‘Kaydara, a bounty hunter who is living separately from the Human Resistance Group, does not believe in the prophecy of ‘the One.’ He sees this so-called saviour instead as a threat to the awakening of Man’s self-awareness and considers him an enemy. If their paths cross, Kaydara will not hesitate to confront him.‘
This has been sitting on my watch list for a while. Kaydara hit the internet a few months ago and caused quite a stir over the quality of its visual effects. Many people were hailing this as an example of how independent filmmakers could now create CGI on par with Hollywood. While I agree that Kaydara is very impressive in the visuals department, it’s pretty disappointing as a film.
For me, Kaydara really feels like a tech demo. The barebones story is merely here to shift us from one action set piece to the next. I think this is a real shame because there are hints of a very interesting story buried among the visual effects. The idea that there are humans living outside of Zion in a dog-eat-dog world was a very interesting concept, but we never get to learn much more than I’ve described in this sentence. We never find out why they’re out here, how they got here, or why they’re all hunting Neo. All we get is a little bit of dialogue, then an extended chase scene between two hovercraft. While that’s pretty cool, it’s not enough to hang a movie on.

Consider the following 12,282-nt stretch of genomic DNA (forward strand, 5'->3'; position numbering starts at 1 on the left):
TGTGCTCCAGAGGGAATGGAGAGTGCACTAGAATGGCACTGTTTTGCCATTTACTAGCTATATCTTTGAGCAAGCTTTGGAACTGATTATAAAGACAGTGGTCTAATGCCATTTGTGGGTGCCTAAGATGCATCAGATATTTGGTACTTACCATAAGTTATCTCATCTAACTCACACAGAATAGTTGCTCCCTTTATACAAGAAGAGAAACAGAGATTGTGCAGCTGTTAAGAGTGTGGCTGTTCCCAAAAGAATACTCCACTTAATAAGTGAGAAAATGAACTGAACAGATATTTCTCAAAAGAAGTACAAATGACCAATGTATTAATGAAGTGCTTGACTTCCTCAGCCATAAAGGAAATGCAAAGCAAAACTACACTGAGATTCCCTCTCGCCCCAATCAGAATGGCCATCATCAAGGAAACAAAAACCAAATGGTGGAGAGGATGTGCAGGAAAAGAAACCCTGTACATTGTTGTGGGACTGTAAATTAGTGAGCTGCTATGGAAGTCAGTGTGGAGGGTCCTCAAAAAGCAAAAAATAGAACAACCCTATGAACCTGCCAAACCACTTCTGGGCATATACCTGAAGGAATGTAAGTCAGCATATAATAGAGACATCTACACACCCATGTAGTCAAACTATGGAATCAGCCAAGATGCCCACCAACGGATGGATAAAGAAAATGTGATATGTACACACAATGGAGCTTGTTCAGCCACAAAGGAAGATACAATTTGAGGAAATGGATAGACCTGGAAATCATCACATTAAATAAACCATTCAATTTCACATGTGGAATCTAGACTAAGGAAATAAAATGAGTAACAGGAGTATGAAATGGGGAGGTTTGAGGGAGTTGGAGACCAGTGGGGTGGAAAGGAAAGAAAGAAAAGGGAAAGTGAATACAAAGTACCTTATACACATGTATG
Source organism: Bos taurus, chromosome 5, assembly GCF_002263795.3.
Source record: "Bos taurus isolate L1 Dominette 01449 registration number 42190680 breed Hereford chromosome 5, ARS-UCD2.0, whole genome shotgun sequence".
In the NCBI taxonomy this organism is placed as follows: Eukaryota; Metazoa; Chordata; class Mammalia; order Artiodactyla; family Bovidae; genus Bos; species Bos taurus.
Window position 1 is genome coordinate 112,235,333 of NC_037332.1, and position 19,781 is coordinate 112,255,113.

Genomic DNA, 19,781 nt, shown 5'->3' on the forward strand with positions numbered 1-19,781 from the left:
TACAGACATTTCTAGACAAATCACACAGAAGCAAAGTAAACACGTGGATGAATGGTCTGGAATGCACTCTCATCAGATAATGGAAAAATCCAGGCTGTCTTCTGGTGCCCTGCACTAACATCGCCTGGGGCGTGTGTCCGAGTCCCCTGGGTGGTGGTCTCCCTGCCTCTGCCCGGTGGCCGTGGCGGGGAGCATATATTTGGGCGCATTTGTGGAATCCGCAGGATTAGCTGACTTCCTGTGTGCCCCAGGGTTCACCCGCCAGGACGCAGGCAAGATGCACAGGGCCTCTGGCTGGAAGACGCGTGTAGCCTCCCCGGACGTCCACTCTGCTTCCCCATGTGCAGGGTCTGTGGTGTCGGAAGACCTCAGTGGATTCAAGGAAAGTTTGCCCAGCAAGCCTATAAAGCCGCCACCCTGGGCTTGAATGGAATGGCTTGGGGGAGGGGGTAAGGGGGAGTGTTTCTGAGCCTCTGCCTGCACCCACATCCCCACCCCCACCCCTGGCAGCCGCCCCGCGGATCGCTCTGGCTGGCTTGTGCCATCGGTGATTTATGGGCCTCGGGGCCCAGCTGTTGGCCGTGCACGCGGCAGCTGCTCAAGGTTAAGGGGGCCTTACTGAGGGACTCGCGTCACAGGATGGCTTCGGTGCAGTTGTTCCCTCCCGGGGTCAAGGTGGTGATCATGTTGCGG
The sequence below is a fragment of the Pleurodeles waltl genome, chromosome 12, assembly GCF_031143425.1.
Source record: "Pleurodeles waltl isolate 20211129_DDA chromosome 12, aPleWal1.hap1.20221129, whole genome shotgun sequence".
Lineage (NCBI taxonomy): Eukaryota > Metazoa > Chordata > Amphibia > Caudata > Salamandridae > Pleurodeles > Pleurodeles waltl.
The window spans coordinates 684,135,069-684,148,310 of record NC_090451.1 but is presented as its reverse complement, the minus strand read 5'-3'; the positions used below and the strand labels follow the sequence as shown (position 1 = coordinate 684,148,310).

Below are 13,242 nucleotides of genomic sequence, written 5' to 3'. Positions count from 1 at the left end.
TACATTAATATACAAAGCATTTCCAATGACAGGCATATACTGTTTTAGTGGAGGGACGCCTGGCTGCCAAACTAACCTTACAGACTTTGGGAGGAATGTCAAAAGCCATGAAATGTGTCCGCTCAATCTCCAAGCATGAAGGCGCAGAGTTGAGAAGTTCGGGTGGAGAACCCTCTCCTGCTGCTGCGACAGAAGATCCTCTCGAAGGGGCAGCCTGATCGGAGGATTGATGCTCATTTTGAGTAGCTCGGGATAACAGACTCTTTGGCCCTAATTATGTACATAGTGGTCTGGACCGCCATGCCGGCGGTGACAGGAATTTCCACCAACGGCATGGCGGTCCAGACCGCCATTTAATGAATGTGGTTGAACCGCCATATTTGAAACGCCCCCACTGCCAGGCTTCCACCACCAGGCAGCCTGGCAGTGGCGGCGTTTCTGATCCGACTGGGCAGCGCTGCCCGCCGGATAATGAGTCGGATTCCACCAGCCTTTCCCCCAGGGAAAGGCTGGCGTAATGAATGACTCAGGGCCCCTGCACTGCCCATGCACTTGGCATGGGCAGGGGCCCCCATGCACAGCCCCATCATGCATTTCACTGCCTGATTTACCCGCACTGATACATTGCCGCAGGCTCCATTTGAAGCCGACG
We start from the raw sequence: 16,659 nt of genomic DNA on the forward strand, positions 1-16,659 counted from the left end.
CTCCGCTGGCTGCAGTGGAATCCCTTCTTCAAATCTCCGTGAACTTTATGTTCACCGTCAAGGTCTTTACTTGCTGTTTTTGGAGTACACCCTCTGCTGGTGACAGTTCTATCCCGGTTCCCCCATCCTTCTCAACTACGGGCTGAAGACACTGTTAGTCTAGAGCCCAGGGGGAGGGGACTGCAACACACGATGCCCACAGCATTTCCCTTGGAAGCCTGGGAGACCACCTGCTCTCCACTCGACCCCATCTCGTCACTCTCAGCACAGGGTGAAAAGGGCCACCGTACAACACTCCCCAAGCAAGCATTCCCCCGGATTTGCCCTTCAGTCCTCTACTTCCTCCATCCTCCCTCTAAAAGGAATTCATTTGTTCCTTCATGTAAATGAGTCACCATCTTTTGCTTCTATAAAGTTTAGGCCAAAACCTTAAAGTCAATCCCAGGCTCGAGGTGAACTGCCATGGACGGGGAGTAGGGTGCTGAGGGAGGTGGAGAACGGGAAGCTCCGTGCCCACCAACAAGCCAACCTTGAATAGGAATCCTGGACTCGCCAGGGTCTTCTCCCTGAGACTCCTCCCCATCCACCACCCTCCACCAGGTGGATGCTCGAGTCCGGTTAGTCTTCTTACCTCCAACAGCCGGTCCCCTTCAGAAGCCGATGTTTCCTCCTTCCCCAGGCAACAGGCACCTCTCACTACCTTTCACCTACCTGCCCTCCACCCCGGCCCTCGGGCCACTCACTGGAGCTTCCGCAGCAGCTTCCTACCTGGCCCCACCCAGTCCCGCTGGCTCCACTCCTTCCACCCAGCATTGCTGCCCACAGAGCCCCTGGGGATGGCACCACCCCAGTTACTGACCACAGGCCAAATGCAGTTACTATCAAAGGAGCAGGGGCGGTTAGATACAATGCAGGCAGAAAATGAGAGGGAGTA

Kaydara is nearly an hour long, but I’d be surprised if there was more than 10 pages of dialogue in the whole script. The few lines that the characters have are generally action clichés, or out-of-place rants on the nature of humanity. I can honestly say that I didn’t really have a clue as to what was going on for most of the film. I got the basics, but without any context it didn’t make much sense.
Kaydara should be watched with an eye to the visual effects, which are extremely impressive. While there are sections that are obviously CGI, it really works for the film, and displays exactly what can be done on a limited budget. This is kind of like those fake trailers that you always see on YouTube, something flashy and cool that the creator can use as part of his/her show-reel. Taken in that context, Kaydara makes for an impressive CV.
If these guys manage to team up with a decent script writer, I think they would be able to make a great film. But I can only really recommend Kaydara if you’re into the craft of filmmaking and want to see what’s possible. Or you can just watch the opening animation Ratrix Hero, it’s a fun short.
What I Liked – Impressive visual effects. Obvious passion for The Matrix.
What I Didn’t Like – Lack of story. Poor dialogue.
Rating – 2 out of 5 (Disappointing)